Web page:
Again, you should ask a lawyer to examine your case and determine if the contractor is informed enough, and if you should add an ownership conservation clause to the contract—the usual "this contract does not..." clause.


As usual, remember that this is the case in civil law, which will not apply if you are in a common law country such as the United States. But even if you found someone knowledgeable in the law of your country (I only do French law), these things are too dependent on the exact wording of the contract and the nature of your contractor to be treated in a general fashion over the internet.

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I have been doing this work a while now and to be honest I have never thought about that. When companies hire me they want one thing and that is the final end result (no contracts no nothing, which I should start doing them). They usually don’t care about how it get’s accomplished as long as it does. With that being said, I have code that is proprietary and it remains my property regardless if its web based or if it is desktop based. They own the files I write for them, but they do not own the proprietary code.

Where I use to work we designed programs in PICK/D3. We would have a contractor that would help us when we implemented something that we needed help with (due to time constraints because publishers hate to wait for something, but that is another story). Anyway, we would pay him a lump sum (usually $50,000) and he would help us with the project. The code that he wrote still had the copyright to his company within it. Did the company I worked for care? No because the final result was being accomplished. Did he care if we changed his code? No because he knows we hired him for the source code. However, if you think about it he can make a couple of arguments out of it. In his mind, was he hired for his services or for the source code? If he was hired for his services then he can still own the code he wrote because we would have paid him for his time, not the source code. I think they did make a contract, but I have never read it and I am just giving an example.

It all comes down to what everyone else is suggesting… Get a layer so you know for sure. However, I would (and I am going to) start making contracts. If the company signs the document and you sign the document then it should hold up in court if needed to be.

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Quote:
Original post by d000hg
You can also just ask the client. For instance "I will provide you the source code, may I have permission to re-use it?"


Then it comes down to he said / she said. All they would have to do is deny it and don't think they would. Most places hire you becasue A) they are not that knowledgeable in that area (or with computers at all) or B) they need the extra help because they do not have the time. Regardless, GET IT IN WRITING!

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is the source code even required for the project, or they just looking for a deliverable? As I believe you can Zend encode the php files and keep the source to yourself.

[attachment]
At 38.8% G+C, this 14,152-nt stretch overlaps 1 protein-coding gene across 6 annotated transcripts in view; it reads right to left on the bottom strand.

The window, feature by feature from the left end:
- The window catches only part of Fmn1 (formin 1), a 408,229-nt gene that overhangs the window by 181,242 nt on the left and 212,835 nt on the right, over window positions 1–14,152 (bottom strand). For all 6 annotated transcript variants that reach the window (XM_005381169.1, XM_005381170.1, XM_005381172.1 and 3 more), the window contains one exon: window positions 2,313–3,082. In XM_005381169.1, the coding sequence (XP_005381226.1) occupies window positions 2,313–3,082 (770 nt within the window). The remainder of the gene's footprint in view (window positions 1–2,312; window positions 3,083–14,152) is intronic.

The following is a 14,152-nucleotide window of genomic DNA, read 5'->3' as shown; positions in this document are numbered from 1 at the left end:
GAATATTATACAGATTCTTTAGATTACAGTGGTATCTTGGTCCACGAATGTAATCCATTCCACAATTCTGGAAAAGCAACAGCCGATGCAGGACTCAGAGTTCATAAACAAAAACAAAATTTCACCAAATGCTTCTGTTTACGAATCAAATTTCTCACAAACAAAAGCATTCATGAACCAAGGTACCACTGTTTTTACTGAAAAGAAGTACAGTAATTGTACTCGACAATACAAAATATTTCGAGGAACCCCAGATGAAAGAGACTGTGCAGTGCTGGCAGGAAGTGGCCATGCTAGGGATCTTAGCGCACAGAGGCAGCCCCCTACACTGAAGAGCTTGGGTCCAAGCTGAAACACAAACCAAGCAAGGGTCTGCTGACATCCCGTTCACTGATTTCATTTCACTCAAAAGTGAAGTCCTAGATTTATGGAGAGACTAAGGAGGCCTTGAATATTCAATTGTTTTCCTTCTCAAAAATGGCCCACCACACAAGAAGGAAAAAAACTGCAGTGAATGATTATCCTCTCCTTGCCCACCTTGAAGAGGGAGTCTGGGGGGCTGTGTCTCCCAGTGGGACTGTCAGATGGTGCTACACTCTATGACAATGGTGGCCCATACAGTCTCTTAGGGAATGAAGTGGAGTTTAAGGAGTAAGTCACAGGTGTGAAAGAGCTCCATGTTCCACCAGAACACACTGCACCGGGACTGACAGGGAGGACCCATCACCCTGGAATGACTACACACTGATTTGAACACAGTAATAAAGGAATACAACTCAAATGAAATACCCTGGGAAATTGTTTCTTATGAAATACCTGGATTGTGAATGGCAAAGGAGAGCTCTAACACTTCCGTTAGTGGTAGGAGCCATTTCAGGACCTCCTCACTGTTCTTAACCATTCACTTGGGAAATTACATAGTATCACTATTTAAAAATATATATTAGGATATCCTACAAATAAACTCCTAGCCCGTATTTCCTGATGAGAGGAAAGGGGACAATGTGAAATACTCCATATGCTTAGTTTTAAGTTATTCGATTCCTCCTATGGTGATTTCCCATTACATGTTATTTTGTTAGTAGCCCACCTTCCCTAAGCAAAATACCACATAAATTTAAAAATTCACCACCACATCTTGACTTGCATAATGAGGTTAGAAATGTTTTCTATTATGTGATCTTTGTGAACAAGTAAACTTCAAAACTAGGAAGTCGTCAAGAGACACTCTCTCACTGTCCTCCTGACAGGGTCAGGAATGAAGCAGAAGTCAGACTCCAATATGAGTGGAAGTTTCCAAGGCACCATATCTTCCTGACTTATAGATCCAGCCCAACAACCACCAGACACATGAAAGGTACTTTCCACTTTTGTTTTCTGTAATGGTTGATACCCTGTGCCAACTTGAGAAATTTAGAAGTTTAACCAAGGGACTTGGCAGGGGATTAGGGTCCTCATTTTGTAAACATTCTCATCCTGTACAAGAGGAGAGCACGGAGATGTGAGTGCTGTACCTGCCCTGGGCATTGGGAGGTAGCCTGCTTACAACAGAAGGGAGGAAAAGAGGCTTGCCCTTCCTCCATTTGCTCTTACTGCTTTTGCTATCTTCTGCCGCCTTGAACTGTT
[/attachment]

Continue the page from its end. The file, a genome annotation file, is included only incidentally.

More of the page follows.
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Original post by eedok
is the source code even required for the project, or they just looking for a deliverable? As I believe you can Zend encode the php files and keep the source to yourself.


It just all depends on the project and what you agree to. For instance, if you were design some PHP project and sold it as an application then you would want to protect the code (I assume it would have proprietary information and what not). You would be selling it as a product and not as a service. However, if a company hires you to design a website or another program for them, then that is another story. They should own whatever you designed for them unless it is explicitly stated otherwise. Just like right now, I am designing a website for a company and they are paying me for my time. In return they get the service and they get the product produced by the services. Of course we have nothing in writing, but that is just the way I do business (I stay honest with them). What if a company decides they no longer want your services for any reason? Then they get someone else only to find out that they can’t update the code? I am certain (depending on the cost and what not) they will be looking for you. If it was only a couple hundred dollars then I doubt they will even bother. I am doing an application program for another company and they have at least $80,000 in this project. If I was to ditch without providing the code I can almost bet that they would be after me! It’s overall a touch subject, but as stated before; it’s always best to contact an attorney.

[EDIT]
Just found this interesting article: http://www.cybertriallawyer.com/articles/DL_practEcomm_webContracts.pdf

Also, I think everyone should read this as well. I learnt a lot from it... http://answers.google.com/answers/threadview?id=147844

Still seems like a gray area though?


[Edited by - UltimaX on April 8, 2008 2:52:08 PM]